By Emily Washington
Barbara Schaefer McDuffie, Director of Baker Tilly moderated a ULI Trends Conference panel on the ongoing redevelopment in Montgomery County’s White Flint. The panel featured Don Briggs, President of Federal Realty Investment Trust, Diane Schwartz Jones, Director of Permitting Services for Montgomery County, Bill Hard, Executive Vice President of LCOR, and Francine Waters, Senior Managing Director of Transportation and Smart Growth for Lerner Enterprises. They discussed their roles in the redevelopment process, representing the public and private sectors.
Early on in White Flint’s redevelopment, both county officials and developers recognized infrastructure financing as a challenge. While initially, the developers favored Tax Increment Financing, in which the growth in property taxes spurred by this development would be used to pay debt taken out for infrastructure, Schwartz explained that county officials vetoed this approach because of the uncertainty involved in predicting future tax revenues. “The bonds would have been issued because the county couldn’t control development timing. A TIF would have counted against our debt limit, meaning less borrowing potential for schools, roads, and other county priorities.” Briggs said he came to agree with the county’s perspective because of Montgomery County’s reputation for having the political will to provide high quality public services and because of the county’s strong balance sheet.
He explained that instead of a TIF, he came to support the county’s favored financing method of a Development Impact Tax. “Developers didn’t intend for the county to pay 100% of needed infrastructure improvements,” he said. “ The question becomes, ‘how do you captures the private sector?’ It’s easy for landowners to build roads on their own property, but we chose a different tranche. We chose a Development Impact Tax that provides a surcharge on private landowners in the district because everyone’s land values will be going up as a result of this project.”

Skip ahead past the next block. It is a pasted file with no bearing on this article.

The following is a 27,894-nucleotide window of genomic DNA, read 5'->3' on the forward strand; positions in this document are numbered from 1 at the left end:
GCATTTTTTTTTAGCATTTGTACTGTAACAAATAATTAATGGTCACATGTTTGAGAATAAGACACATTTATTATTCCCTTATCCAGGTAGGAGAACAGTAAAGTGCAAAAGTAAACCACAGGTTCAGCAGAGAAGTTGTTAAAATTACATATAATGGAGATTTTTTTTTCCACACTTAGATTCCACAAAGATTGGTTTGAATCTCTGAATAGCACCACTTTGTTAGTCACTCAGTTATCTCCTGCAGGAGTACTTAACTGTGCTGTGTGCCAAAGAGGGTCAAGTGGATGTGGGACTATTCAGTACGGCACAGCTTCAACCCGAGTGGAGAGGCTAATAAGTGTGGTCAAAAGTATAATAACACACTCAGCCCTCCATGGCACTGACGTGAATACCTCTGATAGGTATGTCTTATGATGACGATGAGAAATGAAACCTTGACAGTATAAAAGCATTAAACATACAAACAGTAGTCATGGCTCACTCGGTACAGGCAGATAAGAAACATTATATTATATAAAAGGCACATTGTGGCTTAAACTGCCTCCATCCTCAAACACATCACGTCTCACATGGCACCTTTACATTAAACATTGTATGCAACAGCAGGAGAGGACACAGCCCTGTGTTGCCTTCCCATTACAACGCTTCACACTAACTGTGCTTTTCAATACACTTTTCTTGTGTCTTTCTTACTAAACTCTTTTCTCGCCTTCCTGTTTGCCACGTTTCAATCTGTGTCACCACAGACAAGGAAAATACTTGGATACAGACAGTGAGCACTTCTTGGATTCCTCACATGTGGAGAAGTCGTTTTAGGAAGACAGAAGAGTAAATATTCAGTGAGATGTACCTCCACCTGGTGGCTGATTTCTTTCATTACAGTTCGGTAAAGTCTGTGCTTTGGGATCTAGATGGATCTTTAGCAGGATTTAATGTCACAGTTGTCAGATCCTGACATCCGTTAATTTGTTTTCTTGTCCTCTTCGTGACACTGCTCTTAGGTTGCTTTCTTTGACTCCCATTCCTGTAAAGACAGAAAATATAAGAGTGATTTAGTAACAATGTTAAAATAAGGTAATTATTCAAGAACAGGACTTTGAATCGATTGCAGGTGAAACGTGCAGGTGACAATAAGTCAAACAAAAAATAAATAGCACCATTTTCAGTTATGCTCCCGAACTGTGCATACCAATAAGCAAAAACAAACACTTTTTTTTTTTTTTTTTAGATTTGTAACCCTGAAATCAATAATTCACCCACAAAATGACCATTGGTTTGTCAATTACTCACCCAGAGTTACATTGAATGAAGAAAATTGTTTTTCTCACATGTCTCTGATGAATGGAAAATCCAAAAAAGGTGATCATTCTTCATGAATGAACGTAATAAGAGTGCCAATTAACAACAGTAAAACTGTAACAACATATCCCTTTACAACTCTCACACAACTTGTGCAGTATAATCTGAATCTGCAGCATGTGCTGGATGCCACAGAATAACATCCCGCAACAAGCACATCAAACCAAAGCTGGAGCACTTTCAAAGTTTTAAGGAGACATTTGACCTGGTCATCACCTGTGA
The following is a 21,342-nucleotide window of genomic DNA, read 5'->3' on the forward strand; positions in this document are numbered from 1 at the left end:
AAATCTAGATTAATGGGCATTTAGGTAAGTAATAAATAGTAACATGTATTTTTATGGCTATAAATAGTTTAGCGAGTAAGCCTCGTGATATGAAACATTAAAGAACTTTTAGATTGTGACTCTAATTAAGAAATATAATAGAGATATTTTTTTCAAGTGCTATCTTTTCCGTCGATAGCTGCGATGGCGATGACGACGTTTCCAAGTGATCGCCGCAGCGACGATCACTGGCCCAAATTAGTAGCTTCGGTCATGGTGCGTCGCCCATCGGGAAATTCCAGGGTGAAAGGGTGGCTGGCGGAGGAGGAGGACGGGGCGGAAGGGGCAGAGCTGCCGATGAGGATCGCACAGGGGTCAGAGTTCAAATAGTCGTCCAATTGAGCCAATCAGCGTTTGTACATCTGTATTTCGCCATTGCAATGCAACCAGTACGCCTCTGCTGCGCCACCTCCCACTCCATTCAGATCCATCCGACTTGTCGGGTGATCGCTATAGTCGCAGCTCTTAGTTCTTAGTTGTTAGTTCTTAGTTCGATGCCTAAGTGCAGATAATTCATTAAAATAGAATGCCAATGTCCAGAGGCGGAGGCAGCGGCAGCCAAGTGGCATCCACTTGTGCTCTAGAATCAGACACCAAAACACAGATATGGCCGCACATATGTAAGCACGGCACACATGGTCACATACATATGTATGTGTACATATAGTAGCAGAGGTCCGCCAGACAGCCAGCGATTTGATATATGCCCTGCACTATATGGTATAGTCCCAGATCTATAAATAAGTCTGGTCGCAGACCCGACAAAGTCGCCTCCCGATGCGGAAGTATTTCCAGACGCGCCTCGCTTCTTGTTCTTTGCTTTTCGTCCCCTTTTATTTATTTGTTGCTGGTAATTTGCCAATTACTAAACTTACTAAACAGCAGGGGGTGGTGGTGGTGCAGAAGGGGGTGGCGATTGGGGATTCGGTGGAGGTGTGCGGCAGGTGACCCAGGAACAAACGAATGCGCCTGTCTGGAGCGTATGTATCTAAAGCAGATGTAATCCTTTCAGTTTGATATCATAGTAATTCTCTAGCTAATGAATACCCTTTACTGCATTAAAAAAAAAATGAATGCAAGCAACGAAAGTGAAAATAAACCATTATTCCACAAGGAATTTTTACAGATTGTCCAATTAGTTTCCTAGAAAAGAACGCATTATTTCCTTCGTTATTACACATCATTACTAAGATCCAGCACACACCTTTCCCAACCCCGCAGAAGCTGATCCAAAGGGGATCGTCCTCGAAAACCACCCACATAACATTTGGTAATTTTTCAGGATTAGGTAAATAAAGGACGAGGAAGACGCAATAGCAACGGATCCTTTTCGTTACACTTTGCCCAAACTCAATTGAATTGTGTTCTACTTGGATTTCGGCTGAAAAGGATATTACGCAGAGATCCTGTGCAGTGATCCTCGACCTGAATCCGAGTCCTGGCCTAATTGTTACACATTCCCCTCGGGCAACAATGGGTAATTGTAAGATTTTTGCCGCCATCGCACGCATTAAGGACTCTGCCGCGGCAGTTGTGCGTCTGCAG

Infrastructure changes on the 400-acre site include a new grid network of streets to provide an option for automobile transportation aside from Rockville Park. Additionally, the White Flint Development Partnership has hired AECOM to provide strategies to transform Rockville Park into a grand boulevard with the hope of making this thoroughfare more accessible to pedestrians and bicyclists. While White Flint has Metro access that provides commuters with a transit option to reach DC and other destinations, the transit plan includes rapid transit on Rockville Pike to provide a commuting option aside from personal automobiles for shorter trips.
The three developers working in the White Flint area are all also stakeholders in the Tysons Corner redevelopment. They commented that the development process in Fairfax County has differed significantly from Montgomery County because in White Flint, the developers have been able to work together to jointly develop infrastructure plans. In Tysons Corner, 35 property owners are involved in the redevelopment, too large of a group to reach consensus on providing these public goods. While the developers in White Flint are competing for tenants, at the same time this small group or stakeholders is dependent on one another for the area’s overall success.